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We talked briefly about using silicone grease (not silicon!) in RF connectors to displace water and to keep corrosion off of connector pins.  I am also reminded that I used a small tube of silicone grease on several rubber o-rings that I recently installed inside of my new water softener.  Avoid using silicone grease in very high-power RF, since you’ll get carbon tracking and flash-over, but for amateur power levels, that’s probably not a concern.  It is apparently OK to wipe silicone grease on the mating surfaces of RF connectors, and they will be protected from corrosion and presumably will wipe away from the points at which direct metal-to-metal contact needs to be made.  Remember that we are talking about SILICONE the polymer, not SILICON the soft metal that bursts into flames when exposed to a little moisture.  People constantly confuse the two in everyday speech.  Even those that should know better.  If you are ever having trouble remembering which is which, please refer to the “Rule of Two Valleys”:

1. SF Bay Area and Tech Capitol of the World:  Silicon Valley

2. Hollywood, full of “enhanced” actresses:  Silicone Valley

You’re welcome.

See here for further info:

https://www.w8ji.com/dielectric_grease_vs_conductive_grease.htm

http://lists.contesting.com/_towertalk/1998-09/msg00477.html

Dow Corning High-Vacuum Silicone grease comes highly recommended by some 2-way radio pros.  I have my own tube of it that will probably last me a lifetime.  Here is an Amazon link to it:  http://amzn.to/2hZEHAw

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A question was asked about whether DStar is becoming more or less popular, especially when DMR seems to be coming on strong.

My take (my opinion only, of course) is that DStar is declining in popularity, but truly DMR is experiencing explosive growth right now.  Some comparisons:

Even though DStar and DMR use the same analog-to-digital codecs, DMR’s has FEC (forward error correction) built into it, and there is much less “R2-D2” voice garbling than DStar when signal strengths get low.  In fact, because of FEC, DMR seems to get about 10-15% better range than even analog FM can do.  The only downside is that you’ll have to get your ear used to hearing band-limited, digitized audio.  This is the case for either DMR or DStar, BTW.

DStar is supported by one ham manufacturer, Icom, and has never caught on with any others.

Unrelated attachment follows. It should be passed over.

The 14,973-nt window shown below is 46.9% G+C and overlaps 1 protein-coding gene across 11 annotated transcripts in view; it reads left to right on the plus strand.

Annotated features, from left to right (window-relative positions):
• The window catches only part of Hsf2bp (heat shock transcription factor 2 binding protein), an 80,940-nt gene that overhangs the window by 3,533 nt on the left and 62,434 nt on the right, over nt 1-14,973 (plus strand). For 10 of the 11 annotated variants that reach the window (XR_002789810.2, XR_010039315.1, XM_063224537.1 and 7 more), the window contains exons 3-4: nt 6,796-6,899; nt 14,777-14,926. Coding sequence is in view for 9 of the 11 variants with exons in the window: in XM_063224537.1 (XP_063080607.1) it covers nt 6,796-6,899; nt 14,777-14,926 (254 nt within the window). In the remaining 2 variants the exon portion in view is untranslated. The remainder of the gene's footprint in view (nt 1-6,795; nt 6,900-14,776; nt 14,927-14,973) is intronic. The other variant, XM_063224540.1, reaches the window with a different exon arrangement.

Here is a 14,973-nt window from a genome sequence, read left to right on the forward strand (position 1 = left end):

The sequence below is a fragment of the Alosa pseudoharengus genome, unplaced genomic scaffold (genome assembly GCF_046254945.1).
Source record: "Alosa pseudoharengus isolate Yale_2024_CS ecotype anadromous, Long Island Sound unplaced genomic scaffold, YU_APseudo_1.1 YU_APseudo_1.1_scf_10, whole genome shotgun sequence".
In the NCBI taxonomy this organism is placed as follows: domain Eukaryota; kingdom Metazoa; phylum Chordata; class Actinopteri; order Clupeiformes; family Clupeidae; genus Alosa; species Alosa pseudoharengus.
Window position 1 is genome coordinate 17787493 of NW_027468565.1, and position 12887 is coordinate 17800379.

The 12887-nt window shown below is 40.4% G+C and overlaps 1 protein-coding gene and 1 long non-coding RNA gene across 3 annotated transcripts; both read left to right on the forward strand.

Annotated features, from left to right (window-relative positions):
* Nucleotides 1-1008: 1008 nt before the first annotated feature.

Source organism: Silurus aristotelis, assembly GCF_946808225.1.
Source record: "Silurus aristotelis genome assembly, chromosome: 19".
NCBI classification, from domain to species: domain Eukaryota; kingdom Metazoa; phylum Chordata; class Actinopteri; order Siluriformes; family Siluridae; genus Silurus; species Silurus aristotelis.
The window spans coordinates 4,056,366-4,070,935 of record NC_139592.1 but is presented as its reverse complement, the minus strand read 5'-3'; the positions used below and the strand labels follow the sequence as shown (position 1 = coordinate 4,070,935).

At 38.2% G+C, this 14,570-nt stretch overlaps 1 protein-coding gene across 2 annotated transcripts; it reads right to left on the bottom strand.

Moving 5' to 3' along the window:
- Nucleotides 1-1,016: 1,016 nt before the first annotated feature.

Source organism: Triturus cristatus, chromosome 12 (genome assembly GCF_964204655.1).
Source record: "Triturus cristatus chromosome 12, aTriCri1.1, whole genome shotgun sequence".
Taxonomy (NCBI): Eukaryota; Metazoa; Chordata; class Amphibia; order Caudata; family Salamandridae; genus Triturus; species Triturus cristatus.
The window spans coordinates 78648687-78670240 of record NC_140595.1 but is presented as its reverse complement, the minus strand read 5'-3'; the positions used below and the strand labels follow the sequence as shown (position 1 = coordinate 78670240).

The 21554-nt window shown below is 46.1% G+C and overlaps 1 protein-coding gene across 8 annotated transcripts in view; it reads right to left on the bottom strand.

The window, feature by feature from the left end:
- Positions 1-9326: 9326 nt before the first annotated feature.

DMR is a world-wide standard driven by the need to serve the professional 2-way radio crowd, so even though it didn’t hit the market until 2007, all sorts of radios and infrastructure are available for it now, driving down costs to $100 or so for an entry-level radio.  With DStar, I’ve always been annoyed by the “DStar tax” I would have to pay if I bought an Icom radio.

The best part of DMR for me is the wonderful volunteers that have set up several world-wide networks and charged exactly zero for the rest of us to join in.  There are tons of hams to talk to at any hour of the day.

The only downside to both DStar and DMR is that they have a bit of a learning curve as a barrier to getting started.  You can’t just buy a radio and put it on the air 10 minutes later.  That’s where a knowledgeable ham friend who has been down that road already can be invaluable in getting you started.  Now, that said, let me offer some quick steps to help you at least get to the front door of the house:

  1.  Go to http://www.dmr-marc.net/ and click on “Register ID” in the upper right-hand corner.  You will be registering for a user ID, not a repeater.  On the bottom of the next page, click “User registration” and follow the prompts where they will validate you, making sure you have an active amateur radio call.  Within a day or two, you will get an email from them with your new 7-digit DMR ID number.  You will later program this into your DMR radio.  Note that you can also go back to this website later to see what you or your friends’ DMR ID’s are, or to find the name of the person whose only info that came up was his DMR ID. Here is a direct link to the database search page:  https://www.dmr-marc.net/cgi-bin/trbo-database/
  2. Buy a DMR radio.  Most of us locally have started with the TYT MD-380, and it’s just over $100.  If you have a TYT, you’re much more likely to find help with any questions you might have.  Most of us bought them on Amazon, such as this link:  http://amzn.to/2j199am
  3. Install the MD-380 programming software on your PC (available here as a download after you sign up for their very good newsletter).
  4. Get one of us to email you a codeplug that you can program into your radio, and then you’re good to go!  We can also explain what a codeplug is, and how you can change it to suit your own needs.